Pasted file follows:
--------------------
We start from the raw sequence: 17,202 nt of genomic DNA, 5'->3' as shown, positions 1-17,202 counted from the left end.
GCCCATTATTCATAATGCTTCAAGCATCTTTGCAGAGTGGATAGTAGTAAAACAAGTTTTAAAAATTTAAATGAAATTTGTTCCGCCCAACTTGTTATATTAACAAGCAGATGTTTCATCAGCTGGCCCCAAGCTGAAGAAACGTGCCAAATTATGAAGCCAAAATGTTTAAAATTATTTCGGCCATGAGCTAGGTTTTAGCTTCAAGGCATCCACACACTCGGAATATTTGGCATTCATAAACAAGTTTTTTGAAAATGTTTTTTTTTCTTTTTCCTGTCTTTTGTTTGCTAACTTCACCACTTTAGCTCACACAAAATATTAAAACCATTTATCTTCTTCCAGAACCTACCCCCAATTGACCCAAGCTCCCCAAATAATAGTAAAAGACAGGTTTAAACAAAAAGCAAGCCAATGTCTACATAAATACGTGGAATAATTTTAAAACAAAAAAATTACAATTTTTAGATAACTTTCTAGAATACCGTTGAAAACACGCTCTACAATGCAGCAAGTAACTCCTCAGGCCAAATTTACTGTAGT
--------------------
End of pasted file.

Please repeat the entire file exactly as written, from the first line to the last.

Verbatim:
We start from the raw sequence: 17,202 nt of genomic DNA, 5'->3' as shown, positions 1-17,202 counted from the left end.
GCCCATTATTCATAATGCTTCAAGCATCTTTGCAGAGTGGATAGTAGTAAAACAAGTTTTAAAAATTTAAATGAAATTTGTTCCGCCCAACTTGTTATATTAACAAGCAGATGTTTCATCAGCTGGCCCCAAGCTGAAGAAACGTGCCAAATTATGAAGCCAAAATGTTTAAAATTATTTCGGCCATGAGCTAGGTTTTAGCTTCAAGGCATCCACACACTCGGAATATTTGGCATTCATAAACAAGTTTTTTGAAAATGTTTTTTTTTCTTTTTCCTGTCTTTTGTTTGCTAACTTCACCACTTTAGCTCACACAAAATATTAAAACCATTTATCTTCTTCCAGAACCTACCCCCAATTGACCCAAGCTCCCCAAATAATAGTAAAAGACAGGTTTAAACAAAAAGCAAGCCAATGTCTACATAAATACGTGGAATAATTTTAAAACAAAAAAATTACAATTTTTAGATAACTTTCTAGAATACCGTTGAAAACACGCTCTACAATGCAGCAAGTAACTCCTCAGGCCAAATTTACTGTAGT